Having accumulated several million miles traveling within the world’s airways, a frequent occurrence has been overhearing my fellow passengers voice a belief that the air traffic control system must be an organization funded by the railroads to discourage travel by air.
Yet given the total number of flights every year along with the forecast exponential growth in the total number of aircraft entering service, a system or method to help ensure two or more aircraft do not occupy the same space at any given time has to be a good thing and the fact that most close encounters are nothing more than that indicate something is working as advertised.
Statistics point out the majority of midair collisions happen to those engaged in recreational flying without a flight plan in good weather conditions during weekend daylight hours and virtually all encounters occurred below 6,000 feet.
The flight decks of today provide pilots with an abundance of information which tends to lead to a heads down approach to flying. Undisputedly, many close calls and collisions could be avoided by simply spending more time looking out the windows.
An aircraft collision avoidance system is intended to independently monitor the airspace around aircraft and alert the crew to potential conflicts and has taken on the official title of “Traffic Collision Avoidance System” or TCAS. It involves communications between all in range aircraft equipped with an appropriate transponder and utilizes the same coding as the ground-based secondary surveillance radar (SSR) utilized by air traffic controllers.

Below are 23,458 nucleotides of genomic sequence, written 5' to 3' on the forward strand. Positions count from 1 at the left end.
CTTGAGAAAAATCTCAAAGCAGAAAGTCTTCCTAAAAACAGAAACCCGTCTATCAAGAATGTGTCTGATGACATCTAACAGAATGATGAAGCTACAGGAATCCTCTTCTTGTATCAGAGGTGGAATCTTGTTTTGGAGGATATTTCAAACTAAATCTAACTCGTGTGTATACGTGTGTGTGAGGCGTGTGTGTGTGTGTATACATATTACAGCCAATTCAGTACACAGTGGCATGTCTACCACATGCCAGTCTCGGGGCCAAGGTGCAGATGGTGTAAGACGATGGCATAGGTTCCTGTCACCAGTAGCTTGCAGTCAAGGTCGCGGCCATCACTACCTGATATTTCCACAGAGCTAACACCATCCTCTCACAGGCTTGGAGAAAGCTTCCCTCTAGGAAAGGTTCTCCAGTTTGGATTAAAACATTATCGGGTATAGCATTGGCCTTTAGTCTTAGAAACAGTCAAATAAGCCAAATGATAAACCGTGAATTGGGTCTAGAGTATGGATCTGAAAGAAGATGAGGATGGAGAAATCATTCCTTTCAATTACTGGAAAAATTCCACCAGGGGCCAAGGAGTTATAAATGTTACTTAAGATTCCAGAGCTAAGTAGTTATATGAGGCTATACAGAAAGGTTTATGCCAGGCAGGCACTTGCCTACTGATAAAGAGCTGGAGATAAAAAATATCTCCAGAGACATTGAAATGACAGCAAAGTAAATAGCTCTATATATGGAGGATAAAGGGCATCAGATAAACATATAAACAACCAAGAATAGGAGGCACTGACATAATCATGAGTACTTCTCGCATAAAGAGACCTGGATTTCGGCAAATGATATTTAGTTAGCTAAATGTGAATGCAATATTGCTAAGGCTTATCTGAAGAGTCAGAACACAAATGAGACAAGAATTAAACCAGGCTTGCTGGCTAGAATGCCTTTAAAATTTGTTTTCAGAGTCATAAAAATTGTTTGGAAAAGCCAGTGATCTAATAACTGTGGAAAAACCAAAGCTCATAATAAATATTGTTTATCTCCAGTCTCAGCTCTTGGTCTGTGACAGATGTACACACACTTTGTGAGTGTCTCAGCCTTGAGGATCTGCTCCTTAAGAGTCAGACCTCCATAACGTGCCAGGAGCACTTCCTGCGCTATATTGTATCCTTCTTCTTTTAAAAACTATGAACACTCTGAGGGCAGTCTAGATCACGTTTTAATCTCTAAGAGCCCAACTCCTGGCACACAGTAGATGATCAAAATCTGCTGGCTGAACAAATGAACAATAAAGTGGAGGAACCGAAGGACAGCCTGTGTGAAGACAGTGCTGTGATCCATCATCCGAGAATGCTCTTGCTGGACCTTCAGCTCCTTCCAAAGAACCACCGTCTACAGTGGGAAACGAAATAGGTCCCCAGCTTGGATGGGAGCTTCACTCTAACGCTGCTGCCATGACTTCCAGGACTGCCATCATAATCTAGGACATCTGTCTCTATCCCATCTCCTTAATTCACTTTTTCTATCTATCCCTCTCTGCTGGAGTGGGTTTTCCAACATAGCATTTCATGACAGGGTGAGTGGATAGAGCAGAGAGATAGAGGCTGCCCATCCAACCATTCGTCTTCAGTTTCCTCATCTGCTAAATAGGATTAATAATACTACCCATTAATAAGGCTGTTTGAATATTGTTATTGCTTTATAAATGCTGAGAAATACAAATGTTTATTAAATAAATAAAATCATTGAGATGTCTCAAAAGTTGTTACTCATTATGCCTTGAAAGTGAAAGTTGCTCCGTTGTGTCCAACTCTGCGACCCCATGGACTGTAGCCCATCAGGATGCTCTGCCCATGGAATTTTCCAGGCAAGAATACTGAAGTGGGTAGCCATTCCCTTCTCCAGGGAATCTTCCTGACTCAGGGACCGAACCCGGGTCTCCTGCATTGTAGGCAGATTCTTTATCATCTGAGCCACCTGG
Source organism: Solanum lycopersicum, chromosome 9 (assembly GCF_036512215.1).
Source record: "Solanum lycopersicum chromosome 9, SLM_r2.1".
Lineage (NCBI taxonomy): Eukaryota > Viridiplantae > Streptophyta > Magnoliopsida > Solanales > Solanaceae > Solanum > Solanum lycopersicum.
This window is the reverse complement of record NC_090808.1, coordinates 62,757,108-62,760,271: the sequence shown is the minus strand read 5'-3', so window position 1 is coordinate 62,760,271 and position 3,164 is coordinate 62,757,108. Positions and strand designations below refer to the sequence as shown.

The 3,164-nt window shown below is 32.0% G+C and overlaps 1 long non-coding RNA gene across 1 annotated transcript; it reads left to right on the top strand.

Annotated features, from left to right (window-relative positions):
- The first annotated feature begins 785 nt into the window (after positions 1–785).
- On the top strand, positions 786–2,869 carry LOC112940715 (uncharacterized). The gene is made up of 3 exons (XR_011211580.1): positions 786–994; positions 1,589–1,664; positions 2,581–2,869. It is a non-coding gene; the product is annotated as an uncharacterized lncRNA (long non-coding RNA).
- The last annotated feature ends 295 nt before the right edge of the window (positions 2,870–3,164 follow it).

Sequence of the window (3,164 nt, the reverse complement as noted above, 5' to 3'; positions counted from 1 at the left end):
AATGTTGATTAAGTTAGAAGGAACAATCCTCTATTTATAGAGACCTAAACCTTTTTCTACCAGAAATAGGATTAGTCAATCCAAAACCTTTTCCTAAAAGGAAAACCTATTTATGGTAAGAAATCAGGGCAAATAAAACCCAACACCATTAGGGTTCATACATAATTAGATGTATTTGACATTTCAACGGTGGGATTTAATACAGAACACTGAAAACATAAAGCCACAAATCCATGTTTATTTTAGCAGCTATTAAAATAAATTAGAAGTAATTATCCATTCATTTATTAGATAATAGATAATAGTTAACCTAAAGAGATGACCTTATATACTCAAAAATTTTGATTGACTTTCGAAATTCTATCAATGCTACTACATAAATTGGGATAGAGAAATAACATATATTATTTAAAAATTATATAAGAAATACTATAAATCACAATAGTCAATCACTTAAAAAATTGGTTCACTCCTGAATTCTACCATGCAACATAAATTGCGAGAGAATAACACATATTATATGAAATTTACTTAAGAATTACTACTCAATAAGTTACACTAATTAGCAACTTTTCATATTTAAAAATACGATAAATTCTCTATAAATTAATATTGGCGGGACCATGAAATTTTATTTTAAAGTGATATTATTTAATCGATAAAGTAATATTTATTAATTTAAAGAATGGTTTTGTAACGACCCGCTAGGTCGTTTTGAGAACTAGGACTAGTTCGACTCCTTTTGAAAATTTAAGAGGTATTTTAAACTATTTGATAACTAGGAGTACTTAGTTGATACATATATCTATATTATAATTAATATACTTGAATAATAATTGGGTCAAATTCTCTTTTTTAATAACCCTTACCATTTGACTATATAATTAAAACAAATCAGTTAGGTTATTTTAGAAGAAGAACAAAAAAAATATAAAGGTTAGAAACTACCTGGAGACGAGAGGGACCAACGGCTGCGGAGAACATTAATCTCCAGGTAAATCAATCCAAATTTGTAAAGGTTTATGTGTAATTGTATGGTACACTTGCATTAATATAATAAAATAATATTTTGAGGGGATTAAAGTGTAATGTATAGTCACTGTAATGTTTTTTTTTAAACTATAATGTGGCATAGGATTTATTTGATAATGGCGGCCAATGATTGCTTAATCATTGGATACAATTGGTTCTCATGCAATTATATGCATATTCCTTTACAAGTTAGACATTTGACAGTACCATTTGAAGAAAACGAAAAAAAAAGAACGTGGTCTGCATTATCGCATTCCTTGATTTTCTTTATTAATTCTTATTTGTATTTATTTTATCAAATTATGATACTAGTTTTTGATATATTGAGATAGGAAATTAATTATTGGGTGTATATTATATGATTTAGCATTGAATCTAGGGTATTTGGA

The concept is to establish a three-dimensional zone surrounding the TCAS equipped aircraft capable of alerting the pilot(s) to any intrusion of their airspace by another transponder equipped machine. This technology is completely independent of ground-based directives and can monitor all aircraft with an operating Mode C (altitude reporting) or Mode S (enhanced surveillance) transponder. Transponders produce an “Interrogation” transmission utilizing a coded signal on the 1,030 MHz frequency and then wait for a coded response on 1,090 MHz.
A TCAS processor senses for the 1,030 MHz signal produced by all transponders and once this interrogation is noted, the processor will utilize its own aircraft altitude input compared to the decoded intruder altitude to make a determination if advising the flight crew is warranted. The equipment uses pressure altitude, radar altitude, and in some cases aircraft position information to detect threats and provide flight crews with evasive actions.
System installations will include several external antennae with one mounted on the top and another on the bottom of the fuselage. The upper antenna is frequently a directional type that is accurate within about 15 degrees and the lower may be either directional or omni directional. TCAS antennas are separate from the upper and lower blades required for the enhanced surveillance transponder (Mode S). It has been noted that propellers can effectively block at least part of the arc of the directional antenna(s) so a thorough investigation should be conducted prior to deciding on antenna location for new installations.
Once the processor analyzes the transponder interrogations and correlates to aircraft parameters, a pictorial image is produced and sent to the flight deck display. Frequently this presentation will appear on an electronic vertical speed indicator (VSI) but with newer digital flight instruments it is possible to display traffic information in several locations.
Standardized audible advisories have been created and can be reproduced to the crew to draw further attention to a potential hazard. The intent is to produce an image with an alert to enlighten flight crews to all identified traffic within a certain radius of their aircraft. The second feature is to highlight any potential threats. That is, aircraft getting too close or on a collision course at the same altitude.
There are two levels of TCAS: the first or type 1 is for general aviation use. The objective is to provide “Traffic Advisories” to assist pilots in visually locating other aircraft that are intruding in their airspace.
TCAS II is a bit more sophisticated, in addition to locating intruders, type II can provide “Resolution Advisories” (RA) which issue guidance commands both aurally and visually on maneuvers to avoid a potential conflict that could lead to a mid-air collision.